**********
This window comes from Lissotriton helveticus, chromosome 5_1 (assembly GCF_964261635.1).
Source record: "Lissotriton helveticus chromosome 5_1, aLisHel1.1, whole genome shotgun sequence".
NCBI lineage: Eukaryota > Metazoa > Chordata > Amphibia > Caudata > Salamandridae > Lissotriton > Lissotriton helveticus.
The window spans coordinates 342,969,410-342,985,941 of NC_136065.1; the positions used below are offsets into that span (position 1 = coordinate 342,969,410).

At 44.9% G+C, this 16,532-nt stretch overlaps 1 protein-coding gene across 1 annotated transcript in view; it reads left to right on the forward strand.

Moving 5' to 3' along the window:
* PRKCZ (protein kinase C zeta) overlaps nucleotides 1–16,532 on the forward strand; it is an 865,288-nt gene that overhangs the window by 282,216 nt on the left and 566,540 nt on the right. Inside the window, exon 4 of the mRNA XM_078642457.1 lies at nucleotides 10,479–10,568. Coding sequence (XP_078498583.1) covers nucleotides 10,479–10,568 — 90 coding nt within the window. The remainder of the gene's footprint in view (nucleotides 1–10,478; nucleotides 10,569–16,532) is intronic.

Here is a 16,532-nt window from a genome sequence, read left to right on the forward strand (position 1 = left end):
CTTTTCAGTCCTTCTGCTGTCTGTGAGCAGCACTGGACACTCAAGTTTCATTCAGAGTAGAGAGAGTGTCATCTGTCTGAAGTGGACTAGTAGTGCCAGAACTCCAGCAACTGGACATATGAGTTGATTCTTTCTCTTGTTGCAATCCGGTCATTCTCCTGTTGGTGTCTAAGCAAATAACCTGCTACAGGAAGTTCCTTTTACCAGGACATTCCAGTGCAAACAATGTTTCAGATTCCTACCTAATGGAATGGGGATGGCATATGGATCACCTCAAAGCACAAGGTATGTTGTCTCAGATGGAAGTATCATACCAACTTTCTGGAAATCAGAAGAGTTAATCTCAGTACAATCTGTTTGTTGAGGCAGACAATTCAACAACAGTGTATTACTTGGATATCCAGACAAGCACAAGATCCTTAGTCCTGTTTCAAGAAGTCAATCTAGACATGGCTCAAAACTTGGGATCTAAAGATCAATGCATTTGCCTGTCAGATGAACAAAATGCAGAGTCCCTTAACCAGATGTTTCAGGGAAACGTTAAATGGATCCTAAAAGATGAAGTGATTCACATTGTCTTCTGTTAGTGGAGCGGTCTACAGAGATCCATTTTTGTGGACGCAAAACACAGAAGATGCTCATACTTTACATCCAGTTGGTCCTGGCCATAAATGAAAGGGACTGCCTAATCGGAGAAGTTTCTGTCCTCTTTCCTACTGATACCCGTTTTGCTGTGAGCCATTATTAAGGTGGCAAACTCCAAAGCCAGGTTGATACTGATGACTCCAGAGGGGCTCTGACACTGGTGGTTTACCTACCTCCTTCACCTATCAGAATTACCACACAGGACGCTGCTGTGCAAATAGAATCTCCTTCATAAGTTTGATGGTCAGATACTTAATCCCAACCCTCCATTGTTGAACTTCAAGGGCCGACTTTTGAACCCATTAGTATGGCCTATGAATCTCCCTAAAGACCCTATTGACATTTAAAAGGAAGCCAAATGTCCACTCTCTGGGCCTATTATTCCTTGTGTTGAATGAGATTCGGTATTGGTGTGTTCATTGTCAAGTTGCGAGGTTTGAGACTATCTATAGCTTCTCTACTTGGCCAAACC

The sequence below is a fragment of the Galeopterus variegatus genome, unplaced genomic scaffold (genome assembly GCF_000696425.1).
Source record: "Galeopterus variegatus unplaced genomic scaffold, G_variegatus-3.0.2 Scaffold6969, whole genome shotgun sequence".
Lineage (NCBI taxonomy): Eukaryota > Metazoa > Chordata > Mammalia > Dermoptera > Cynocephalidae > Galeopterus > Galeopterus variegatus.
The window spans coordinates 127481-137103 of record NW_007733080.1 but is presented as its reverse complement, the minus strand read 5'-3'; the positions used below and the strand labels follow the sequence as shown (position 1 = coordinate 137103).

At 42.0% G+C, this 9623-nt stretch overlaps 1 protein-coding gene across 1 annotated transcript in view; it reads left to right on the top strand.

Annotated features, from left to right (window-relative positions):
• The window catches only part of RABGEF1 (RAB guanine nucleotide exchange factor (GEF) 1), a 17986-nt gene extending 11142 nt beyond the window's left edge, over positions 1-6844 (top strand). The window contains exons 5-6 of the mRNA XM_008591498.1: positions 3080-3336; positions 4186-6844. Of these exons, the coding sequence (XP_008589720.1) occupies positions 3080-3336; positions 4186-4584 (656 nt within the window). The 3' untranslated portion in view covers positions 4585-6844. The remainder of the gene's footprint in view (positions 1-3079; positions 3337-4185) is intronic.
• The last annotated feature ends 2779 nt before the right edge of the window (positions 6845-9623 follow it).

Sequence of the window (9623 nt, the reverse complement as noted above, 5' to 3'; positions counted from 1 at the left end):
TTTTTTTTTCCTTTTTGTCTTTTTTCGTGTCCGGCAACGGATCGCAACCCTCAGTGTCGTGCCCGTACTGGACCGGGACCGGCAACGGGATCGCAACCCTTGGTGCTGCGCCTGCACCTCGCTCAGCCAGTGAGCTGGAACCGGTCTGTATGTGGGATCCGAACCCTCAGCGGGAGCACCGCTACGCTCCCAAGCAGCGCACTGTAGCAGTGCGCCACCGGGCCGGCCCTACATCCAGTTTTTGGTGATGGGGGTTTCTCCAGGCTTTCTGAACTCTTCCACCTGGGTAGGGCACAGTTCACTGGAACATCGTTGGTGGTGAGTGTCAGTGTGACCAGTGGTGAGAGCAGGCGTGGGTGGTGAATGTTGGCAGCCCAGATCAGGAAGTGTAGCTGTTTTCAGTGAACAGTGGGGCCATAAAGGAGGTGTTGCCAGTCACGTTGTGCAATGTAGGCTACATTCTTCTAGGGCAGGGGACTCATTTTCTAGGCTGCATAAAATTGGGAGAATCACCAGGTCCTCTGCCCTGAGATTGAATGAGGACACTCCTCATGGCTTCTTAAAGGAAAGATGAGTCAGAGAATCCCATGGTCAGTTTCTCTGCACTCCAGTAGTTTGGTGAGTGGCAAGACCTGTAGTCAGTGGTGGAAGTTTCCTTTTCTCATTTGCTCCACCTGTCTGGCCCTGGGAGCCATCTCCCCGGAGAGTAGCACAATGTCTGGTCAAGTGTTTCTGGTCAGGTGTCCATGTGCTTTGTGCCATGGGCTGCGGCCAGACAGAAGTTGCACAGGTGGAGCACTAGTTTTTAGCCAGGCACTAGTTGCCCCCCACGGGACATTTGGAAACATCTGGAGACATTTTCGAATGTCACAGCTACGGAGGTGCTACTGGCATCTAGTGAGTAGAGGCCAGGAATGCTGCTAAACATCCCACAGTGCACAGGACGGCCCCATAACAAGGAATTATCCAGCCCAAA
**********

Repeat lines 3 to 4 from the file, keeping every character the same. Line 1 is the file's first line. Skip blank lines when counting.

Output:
NCBI lineage: Eukaryota > Metazoa > Chordata > Amphibia > Caudata > Salamandridae > Lissotriton > Lissotriton helveticus.
The window spans coordinates 342,969,410-342,985,941 of NC_136065.1; the positions used below are offsets into that span (position 1 = coordinate 342,969,410).